The Designer Models Smart Alpha Platform Presentation
Had we chosen to go all out in quant terms, we’d have shown you the impact of the styles (the x items in the APT formulation) in terms of their respective b coefficients as calculated through a series of regressions involving long-short upper decile-lower decile hypothetical portfolios. Such a presentation would not have, for example, shown you information on size or value per se but on the market’s response to the size- and value effects (Returns Based Style Analysis, or RBSA). We concluded that this would likely have resulted in confusion. So we opted instead to provide the information in a much more user-friendly manner, through ranking systems based on Value, Momentum and Quality accompanied by traditional size-based classification.
Know, however, that our use of Value, Momentum and Quality for our Style presentation is not something that came about casually. It is derived from APT. Regressing the market performance of the investable stock universe used for the Designer Models against the full five-style suite (Market, Size, Value, Momentum and Quality) produced an overall R-Squared above .9, which means the model explained more than 90% of universe performance.
Eliminating the market, the great unknowable, size explained about half of the remaining performance while the Value, Quality and Momentum shared the other half (with Quality having a bit more of its fair share of this remainder. Value had close to its one-third fair share;Momentum had a bit less, but was still significant).
I don’t want to go further in terms of numbers because that will likely confuse. We can’t always assume each “b coefficient” is positive. Remember, we’re dealing with two-sided coins. So, for example, a negative coefficient for Value would mean the universe favored Glamour. Also, the R-square figures are aggregated for the universe and the entire measuring period used in our study (1/2/99 through 11/15/15). Different things drive the market at different times.
For now, the key takeaway is recognition of how you can organize your thoughts re: model selection:
- What do I think of the market?
- What about Size?
- What Size characteristics are most compatible with my view of the market and my personal reward-risk preferences?
- What Size characteristics are currently being favored by the market?
- Does it appear that the performance of the Model I’m looking at is being driven by its exposure to a size characteristic the market loves or hates?
- What about Value-Glamour?
- What Value-Glamour characteristics are most compatible with my view of the market and my personal reward-risk preferences?
- What Value-Glamour characteristics are currently being favored by the market?
- Does it appear that the performance of the Model I’m looking at is being driven by its exposure to a Value-Glamour characteristic the market loves or hates?
- What about Momentum-Contrarian?
- What Momentum-Contrarian characteristics are most compatible with my view of the market and my personal reward-risk preferences?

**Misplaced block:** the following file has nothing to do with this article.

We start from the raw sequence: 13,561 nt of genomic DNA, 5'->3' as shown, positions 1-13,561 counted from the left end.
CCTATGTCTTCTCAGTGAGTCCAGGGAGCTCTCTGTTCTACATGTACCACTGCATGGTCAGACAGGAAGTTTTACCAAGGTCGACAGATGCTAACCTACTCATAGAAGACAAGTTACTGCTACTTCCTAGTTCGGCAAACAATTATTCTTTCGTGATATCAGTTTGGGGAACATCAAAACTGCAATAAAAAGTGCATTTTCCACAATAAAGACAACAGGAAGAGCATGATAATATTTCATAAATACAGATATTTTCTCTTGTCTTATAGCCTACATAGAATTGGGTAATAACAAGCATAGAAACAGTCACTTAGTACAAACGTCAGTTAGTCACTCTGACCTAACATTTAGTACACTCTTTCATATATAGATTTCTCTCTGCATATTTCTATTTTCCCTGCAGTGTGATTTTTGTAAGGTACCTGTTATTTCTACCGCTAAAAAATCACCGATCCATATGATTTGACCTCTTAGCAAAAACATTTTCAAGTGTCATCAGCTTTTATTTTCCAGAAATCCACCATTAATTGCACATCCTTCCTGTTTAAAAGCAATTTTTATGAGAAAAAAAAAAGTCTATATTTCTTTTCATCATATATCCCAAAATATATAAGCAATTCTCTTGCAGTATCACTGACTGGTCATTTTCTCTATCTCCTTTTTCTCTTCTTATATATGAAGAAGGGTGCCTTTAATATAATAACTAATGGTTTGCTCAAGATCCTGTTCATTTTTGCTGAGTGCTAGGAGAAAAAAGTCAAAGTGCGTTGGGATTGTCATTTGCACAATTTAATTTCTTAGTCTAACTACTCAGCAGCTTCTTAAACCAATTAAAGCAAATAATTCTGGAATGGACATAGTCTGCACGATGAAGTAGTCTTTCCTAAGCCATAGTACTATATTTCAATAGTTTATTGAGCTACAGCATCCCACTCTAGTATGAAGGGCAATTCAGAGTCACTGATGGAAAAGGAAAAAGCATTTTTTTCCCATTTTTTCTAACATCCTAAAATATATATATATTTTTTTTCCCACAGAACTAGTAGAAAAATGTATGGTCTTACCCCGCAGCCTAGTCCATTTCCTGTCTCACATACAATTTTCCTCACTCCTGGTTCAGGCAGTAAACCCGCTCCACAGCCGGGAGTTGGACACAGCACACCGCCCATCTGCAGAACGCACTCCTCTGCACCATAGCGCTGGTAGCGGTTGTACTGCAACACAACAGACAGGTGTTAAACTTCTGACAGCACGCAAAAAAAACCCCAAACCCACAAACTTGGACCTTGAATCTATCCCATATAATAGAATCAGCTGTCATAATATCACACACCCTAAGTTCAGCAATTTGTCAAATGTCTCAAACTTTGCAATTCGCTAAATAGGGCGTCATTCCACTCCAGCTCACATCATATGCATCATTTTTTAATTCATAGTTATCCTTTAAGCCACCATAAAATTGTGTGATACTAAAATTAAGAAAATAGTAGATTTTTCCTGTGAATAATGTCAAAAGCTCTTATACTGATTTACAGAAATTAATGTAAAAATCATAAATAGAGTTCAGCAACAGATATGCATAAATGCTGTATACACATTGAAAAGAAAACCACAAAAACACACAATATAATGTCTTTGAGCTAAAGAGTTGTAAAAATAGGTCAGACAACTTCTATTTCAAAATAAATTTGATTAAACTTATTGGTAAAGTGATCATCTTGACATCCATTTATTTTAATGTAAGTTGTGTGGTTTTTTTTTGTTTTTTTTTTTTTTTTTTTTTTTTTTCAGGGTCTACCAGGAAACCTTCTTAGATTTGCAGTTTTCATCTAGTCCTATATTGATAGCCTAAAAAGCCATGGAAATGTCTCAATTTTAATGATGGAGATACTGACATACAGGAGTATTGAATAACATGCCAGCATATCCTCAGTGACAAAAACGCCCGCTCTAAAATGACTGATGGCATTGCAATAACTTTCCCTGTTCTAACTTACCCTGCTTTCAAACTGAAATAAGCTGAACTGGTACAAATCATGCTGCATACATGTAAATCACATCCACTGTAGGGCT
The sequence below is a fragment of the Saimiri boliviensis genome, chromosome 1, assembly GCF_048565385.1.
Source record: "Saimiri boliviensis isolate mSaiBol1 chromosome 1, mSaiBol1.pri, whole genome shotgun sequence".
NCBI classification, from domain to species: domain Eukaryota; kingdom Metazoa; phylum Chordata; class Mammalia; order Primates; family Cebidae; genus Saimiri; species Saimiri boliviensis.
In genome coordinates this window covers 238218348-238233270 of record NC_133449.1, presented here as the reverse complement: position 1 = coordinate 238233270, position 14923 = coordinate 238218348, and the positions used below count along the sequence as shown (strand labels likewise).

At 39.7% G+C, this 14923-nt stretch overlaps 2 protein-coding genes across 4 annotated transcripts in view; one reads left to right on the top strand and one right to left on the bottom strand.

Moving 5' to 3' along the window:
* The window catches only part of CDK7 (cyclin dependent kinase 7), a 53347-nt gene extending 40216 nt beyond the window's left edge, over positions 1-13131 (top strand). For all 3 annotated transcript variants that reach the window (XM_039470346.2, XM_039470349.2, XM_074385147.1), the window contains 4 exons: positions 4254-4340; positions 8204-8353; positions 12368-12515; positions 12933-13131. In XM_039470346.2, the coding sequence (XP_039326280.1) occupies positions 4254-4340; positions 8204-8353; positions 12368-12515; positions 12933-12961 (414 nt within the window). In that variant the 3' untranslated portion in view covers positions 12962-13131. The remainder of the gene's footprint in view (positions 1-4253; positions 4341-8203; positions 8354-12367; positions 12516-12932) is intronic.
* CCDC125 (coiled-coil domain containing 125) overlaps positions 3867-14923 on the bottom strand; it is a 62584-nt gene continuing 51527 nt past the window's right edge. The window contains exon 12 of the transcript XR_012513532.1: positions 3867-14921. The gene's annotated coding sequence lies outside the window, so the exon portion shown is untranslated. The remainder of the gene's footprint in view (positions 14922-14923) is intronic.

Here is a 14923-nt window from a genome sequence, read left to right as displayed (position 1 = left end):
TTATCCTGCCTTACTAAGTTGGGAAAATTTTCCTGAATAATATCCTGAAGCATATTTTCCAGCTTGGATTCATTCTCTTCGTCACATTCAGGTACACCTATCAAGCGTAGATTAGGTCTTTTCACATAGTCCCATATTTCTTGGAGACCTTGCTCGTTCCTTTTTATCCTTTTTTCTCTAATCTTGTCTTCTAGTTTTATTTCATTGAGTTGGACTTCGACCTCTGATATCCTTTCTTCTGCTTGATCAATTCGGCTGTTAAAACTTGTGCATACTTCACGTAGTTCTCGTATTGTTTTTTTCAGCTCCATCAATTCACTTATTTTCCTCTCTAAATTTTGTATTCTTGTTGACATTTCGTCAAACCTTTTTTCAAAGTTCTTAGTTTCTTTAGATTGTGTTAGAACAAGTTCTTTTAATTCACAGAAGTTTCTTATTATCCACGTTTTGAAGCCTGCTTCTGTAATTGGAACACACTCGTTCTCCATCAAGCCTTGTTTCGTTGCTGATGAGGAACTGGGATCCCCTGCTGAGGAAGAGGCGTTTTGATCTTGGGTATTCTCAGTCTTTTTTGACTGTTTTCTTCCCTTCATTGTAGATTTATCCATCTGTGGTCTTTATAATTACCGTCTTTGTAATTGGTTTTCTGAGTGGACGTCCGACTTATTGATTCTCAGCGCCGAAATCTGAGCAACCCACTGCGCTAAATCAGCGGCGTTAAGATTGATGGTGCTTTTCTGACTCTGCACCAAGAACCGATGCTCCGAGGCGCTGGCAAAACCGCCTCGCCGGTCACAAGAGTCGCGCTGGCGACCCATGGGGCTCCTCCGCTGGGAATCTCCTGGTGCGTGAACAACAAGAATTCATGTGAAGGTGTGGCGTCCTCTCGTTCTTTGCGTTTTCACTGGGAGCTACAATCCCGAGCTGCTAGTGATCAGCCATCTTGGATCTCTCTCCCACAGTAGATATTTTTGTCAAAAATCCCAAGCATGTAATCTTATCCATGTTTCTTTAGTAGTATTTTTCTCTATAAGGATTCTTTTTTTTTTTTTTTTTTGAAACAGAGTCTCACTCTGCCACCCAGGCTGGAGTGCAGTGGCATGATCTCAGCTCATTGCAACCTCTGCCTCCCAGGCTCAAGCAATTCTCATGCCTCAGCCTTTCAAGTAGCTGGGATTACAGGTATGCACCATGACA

- What Momentum-Contrarian characteristics are currently being favored by the market?
- Does it appear that the performance of the Model I’m looking at is being driven by its exposure to a Momentum-Contrarian characteristic the market loves or hates?
- What about Quality-Junk?
- What Quality-Junk characteristics are most compatible with my view of the market and my personal reward-risk preferences?
- What Quality-Junk characteristics are currently being favored by the market?
- Does it appear that the performance of the Model I’m looking at is being driven by its exposure to a Quality-Junk characteristic the market loves or hates?
This seems like a lot. It really isn’t. Much of this will become entrenched habit once you get a bit of experience. Still, if you want to get systematic with your own due diligence and track yourself over time, you could use this as the basis for a checklist you can create and manage in Excel or Word. But you don’t have to get formal. This really will become second nature very quickly.
To make this work, you’ll have to understand what Value, Momentum and Quality really mean, in their full two-sides-of-the-coin sense. We’ll cover those in Topics B2, B3 and B4 respectively. Then, we’ll go on to Size in Topic 2,Themes in Topic 3, etc. etc. etc.
Among the topics we’ll cover later on is number of portfolio positions: We have a lot to do before we get there, but for now, I’ll tell you that based on the way investment-related data “behaves,” to actually get a portfolio that truly reflects it’s apparent style, you need to diversify among a reasonable number of positions. This motive for diversification is different from the risk-control ideas about which you’ve undoubtedly heard. It’s necessary simply to get what you think you’re getting. If, for example, you want Quality (as you may and probably should if you’re nervous about the market), a portfolio with more positions is likely to perform consistently with what you should expect from quality than would be the case with a very small number of positions; the latter is necessarily heavily exposed to randomness.